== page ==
Deidre McCalla

Flint Folk Music Society Concert | Unitarian Universalist Church, Flint, MI McCalla

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Deidre McCalla

Deidre McCalla doesn’t merely take the stage – she owns it. Her songs embody hope and celebration, struggle, loss, and longing – sometimes all in one song!

A dreadlocked singer-songwriter-guitarist for close to five decades Deidre McCalla, Black woman, mother, lesbian, feminist, has long been in the forefront of the growing number of Black musicians reconfiguring perceptions of how Black folk do folk. With five independent albums to to her credit, including her most recent release Endless Grace, Deidre McCalla has touched audiences from Maui to Maine, church basements and college coffeehouses to Carnegie Hall. In 2021 Deidre received a SERFA Award from the Southeast Regional Folk Alliance for distinguished service and exceptional contributions to folk music in the Southeast region of Folk Alliance International.

The Austin-American Statesmen cites Deidre as “…a highly distinctive voice in a crowded field of contemporary folk music” and Sing Out Magazine lauds her CD, Playing for Keeps, as a work of “power, conviction and grace.” Deidre McCalla’s first Olivia Records album Don’t Doubt It is listed as one of 25 Classic Women’s Music Albums by Ms Magazine. Deidre McCalla’s music taps a variety of musical styles with Deidre’s vocal the connecting thread drawing the listener in with rich warmth and a feather-light depth. Her powerful songwriting exhibits an unyieldingly honest perspective grounded in her life and expressed with a lyric touch that is simple and direct and fearlessly celebrates the power and diversity of the human spirit.

Deidre McCalla came of age in the fiery blaze of NYC’s folk heyday – a time when Greenwich Village clubs were filled with the likes of Dylan, Baez, and Ochs; a time when Motown ruled the top of the charts and the streets of America screamed with anger and civil unrest. Her first album, Fur Coats and Blue Jeans, was released on Roulette Records when Deidre was 19 and a student at Vassar College. With a theater degree tucked under her belt and an acoustic guitar tossed in the back of a battered Buick station wagon, Deidre McCalla hit the proverbial road and never looked back. Deidre later majored in jazz guitar at the Wisconsin Conservatory of Music and released three albums with the pioneering women’s music label Olivia Records.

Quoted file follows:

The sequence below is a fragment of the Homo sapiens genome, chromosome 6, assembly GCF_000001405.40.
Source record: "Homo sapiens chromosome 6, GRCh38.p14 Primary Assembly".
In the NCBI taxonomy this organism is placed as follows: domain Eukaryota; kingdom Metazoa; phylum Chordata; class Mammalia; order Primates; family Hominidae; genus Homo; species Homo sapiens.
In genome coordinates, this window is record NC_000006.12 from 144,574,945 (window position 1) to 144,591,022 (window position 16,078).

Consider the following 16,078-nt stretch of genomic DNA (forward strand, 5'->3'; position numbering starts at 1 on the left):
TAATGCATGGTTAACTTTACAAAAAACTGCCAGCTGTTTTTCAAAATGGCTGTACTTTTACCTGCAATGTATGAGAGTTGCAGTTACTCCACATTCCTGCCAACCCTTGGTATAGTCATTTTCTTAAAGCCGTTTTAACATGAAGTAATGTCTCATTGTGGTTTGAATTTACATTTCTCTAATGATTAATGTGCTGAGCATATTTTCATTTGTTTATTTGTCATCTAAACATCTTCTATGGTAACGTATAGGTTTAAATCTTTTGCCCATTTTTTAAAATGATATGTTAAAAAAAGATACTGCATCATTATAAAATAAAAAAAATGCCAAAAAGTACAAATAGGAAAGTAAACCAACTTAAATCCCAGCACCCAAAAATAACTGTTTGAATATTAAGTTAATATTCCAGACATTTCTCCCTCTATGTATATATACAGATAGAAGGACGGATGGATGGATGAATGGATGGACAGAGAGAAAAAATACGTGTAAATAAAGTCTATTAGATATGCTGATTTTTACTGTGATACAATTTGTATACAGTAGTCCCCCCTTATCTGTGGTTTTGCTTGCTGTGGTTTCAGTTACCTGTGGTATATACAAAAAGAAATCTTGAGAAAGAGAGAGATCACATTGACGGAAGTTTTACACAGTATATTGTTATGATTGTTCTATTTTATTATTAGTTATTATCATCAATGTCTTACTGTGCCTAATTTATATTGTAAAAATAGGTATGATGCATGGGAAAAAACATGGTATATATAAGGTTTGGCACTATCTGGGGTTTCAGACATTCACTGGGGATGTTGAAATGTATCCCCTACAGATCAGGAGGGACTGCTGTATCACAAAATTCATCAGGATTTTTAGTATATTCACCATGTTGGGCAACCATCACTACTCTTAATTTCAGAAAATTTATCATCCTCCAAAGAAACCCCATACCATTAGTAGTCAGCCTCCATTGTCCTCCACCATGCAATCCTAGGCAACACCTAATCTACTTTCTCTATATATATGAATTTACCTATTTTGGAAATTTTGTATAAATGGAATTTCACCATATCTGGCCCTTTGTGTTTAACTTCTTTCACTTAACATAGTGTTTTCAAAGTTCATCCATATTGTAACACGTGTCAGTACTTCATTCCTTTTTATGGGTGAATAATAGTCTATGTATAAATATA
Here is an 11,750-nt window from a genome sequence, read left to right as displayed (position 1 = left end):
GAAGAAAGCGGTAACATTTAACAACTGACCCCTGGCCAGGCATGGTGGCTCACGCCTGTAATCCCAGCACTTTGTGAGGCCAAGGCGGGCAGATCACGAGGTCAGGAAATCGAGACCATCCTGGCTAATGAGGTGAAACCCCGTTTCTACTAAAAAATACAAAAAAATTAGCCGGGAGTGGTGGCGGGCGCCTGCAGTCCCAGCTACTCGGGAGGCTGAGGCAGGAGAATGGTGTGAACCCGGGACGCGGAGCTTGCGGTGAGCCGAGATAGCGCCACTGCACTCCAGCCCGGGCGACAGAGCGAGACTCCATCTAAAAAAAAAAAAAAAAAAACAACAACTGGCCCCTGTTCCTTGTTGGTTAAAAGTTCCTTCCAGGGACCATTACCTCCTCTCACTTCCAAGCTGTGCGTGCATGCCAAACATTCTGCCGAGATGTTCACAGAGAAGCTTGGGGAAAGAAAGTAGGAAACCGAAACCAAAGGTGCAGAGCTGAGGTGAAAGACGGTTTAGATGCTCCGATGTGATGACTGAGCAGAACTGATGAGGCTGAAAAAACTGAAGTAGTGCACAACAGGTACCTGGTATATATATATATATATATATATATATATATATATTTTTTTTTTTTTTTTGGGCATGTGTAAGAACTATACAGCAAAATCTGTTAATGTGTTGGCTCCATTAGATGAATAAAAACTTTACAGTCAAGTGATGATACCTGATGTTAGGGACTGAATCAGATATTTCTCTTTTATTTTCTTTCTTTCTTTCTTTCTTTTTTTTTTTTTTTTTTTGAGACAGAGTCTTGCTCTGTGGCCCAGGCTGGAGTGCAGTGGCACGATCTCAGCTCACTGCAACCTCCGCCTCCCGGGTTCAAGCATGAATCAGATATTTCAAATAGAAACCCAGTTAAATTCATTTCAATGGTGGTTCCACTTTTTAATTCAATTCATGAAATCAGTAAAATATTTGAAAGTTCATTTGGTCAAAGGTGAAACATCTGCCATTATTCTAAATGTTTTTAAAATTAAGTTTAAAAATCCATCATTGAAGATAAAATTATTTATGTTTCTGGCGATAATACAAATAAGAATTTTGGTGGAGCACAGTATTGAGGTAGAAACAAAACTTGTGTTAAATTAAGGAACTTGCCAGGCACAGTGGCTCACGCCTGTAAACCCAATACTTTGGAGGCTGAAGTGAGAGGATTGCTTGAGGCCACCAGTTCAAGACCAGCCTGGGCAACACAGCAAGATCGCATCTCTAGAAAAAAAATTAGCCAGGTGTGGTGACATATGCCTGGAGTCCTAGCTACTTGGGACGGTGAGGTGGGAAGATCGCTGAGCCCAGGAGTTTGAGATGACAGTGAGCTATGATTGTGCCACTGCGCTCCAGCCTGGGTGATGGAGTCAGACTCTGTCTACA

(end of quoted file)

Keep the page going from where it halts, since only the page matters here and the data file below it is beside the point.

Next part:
A much beloved performer in both folk and women’s music circles, Deidre McCalla has shared the stage with a long list of notables that includes Suzanne Vega, Tracy Chapman, Holly Near, Odetta, Cris Williamson, and Sweet Honey in the Rock. She has taught Performance at Warren Wilson College’s Swannanoa Gathering, and songwriting at Common Ground on the Hill. Deidre’s work has been published in Home Girls: A Black Feminist Anthology, The Original Coming Out Stories, and Chrysalis: A Feminist Quarterly, and she is featured in The Power of Words: A Transformative Language Arts Reader. Deidre is a proud member of AFM Local 1000 and the North American Folk Alliance.

“Said to combine the delivery of Nina Simone with the lyrical insightfulness and social commentary of Phil Ochs, urban singer/songwriter McCalla came of age in New York City during the McDougal Street pop/folk heyday, when artists sought to give musical expression to the nation’s anger and unrest. Transplanted now to a new home base in northern California, McCalla continues to tour back and forth across the country, her travels having made her an articulate, contemporary troubadour. She plainly admits what every rocker knows: that life begins with an acoustic guitar. McCalla’s first two albums, “Don’t Doubt It” and “With A Little Luck,” have received numerous New York Music Award nominations. Her most recent LP, “Everyday Heroes & Heroines,” was produced by Teresa Trull and featured contributions from Mike Marshall, Linda Tillery, Bonnie Hayes, and others.” –

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General Admission: $15 at the door, Masks required during concert.